- Whether there is a real risk that the summary enforcement of an adjudication decision will deprive the paying party of security for its cross-claim.
The court denied John Doyle Construction Limited’s application for summary judgment. The adjudication did not deal with all outstanding matters between the parties and JDC did not offer sufficient security or ring fencing for the judgment amount or Erith’s costs.
Recovery of retention
DR Jones Yeovil Limited v Stepping Stone Group Limited [04.09.20]
Stepping Stone Group Limited (“Stepping Stone”) engaged DR Jones Yeovil Limited (“DR Jones”) to build a number of assisted living units under amended JCT forms of contract. The units had achieved practical completion by 2012, triggering release of half of the retention. The remaining retention was due to be released on issue of the Certificate of Making Good, but due to a number of defects, the Certificate of Making Good was never issued. At a meeting in December 2014, the parties had agreed a deduction from retention to cover a list of agreed defects. Whilst a number were rectified by DR Jones later in 2015, some defects remained unresolved.
DR Jones commenced proceedings for payment of the historic outstanding retention, approximately £40,000. In response, Stepping Stone sought to set-off and counterclaim for losses suffered by the owner and leaseholder of the site as a result of DR Jones’ breach.
The court found that Stepping Stone had no contractual basis on which it could retain the retention indefinitely – the remaining retention should be released when the Certificate of Making Good is, or should be, issued. Furthermore, there was no entitlement to the third party losses it sought in its counterclaim. The principle of transferred loss did not apply as Stepping Stone had specifically arranged its affairs to exclude third party rights.
Lane End Developments Construction Limited v Kingstone Civil Engineering Limited [28.08.20]
Kingstone Civil Engineering Limited (“Kingstone”), was employed by Lane End Developments Construction Limited (“Lane End”) under a sub-contract to provide enabling works. Kingstone issued an interim payment application on 2 March 2020 and Lane End failed to serve a timely payment notice or pay less notice.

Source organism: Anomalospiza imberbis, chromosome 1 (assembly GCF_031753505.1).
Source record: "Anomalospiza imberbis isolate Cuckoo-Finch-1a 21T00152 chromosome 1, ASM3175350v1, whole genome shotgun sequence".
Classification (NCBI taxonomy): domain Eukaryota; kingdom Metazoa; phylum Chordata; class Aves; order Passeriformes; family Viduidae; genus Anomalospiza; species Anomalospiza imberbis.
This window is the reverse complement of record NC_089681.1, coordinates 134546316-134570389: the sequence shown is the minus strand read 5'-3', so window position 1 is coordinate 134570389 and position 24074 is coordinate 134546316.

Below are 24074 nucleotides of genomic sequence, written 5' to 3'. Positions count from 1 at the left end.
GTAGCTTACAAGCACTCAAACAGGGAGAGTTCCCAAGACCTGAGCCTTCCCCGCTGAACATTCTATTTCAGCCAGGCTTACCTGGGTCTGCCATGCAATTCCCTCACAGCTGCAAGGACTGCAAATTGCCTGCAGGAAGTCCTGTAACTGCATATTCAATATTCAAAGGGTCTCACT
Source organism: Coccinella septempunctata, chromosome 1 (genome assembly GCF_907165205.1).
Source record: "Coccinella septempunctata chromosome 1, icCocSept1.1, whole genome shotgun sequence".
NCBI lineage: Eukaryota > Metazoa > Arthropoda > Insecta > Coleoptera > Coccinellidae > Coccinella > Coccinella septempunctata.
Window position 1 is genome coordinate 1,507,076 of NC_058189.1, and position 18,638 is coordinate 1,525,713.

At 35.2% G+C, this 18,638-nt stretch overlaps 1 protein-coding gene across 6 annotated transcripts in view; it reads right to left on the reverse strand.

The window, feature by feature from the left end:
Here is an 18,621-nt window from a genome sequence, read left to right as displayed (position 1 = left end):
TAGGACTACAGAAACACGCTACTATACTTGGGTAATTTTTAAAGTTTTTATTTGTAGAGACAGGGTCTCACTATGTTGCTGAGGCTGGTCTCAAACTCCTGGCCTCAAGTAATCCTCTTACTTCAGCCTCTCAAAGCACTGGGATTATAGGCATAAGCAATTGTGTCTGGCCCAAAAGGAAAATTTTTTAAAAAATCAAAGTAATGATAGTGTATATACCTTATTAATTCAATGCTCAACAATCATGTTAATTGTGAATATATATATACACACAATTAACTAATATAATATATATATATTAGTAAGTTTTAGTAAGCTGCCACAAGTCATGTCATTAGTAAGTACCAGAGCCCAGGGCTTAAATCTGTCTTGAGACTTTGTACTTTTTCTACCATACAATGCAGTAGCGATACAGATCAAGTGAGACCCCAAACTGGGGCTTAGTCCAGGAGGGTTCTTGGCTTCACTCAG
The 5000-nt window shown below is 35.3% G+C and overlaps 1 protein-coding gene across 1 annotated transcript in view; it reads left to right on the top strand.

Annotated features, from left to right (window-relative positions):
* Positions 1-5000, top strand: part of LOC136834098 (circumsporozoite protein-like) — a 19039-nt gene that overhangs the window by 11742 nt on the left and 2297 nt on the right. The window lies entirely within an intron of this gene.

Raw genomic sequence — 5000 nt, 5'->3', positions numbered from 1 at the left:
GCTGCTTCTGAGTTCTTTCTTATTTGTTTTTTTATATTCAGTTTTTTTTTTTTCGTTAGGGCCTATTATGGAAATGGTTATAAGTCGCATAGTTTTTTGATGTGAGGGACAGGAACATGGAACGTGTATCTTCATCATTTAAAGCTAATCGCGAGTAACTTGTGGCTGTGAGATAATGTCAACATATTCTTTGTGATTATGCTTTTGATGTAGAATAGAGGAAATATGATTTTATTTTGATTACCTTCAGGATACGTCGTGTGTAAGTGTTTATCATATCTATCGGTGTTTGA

The Scheme for Construction Contracts applied in respect of adjudication and, on 20 March 2020, Kingstone made an email request to RICS to appoint an adjudicator in the matter. Later that day, at a meeting between the parties, Kingstone provided Notice of Adjudication to Lane End, noting Lane End’s failure to make payment. RICS nominated an adjudicator, and the adjudicator notified the parties by letter on 23 March that he had been appointed. Lane End generally reserved its rights as to the adjudicator’s jurisdiction.
Confusion followed due to the outbreak of the coronavirus pandemic, and whether Lane End had subsequently terminated the adjudicator’s appointment. The adjudicator ultimately came to a decision, which was subsequently considered by the court in both Part 7 and Part 8 proceedings. The court found that, because the request to RICS wasmade before the Notice of Adjudication, the adjudicator was not validly appointed and, as such, did not have jurisdiction to make the decision. Furthermore, Kingstone’s arguments that Lane End waived its right to object by participating in the adjudication were dismissed as the court found that the adjudicator was simply not appointed to act at all.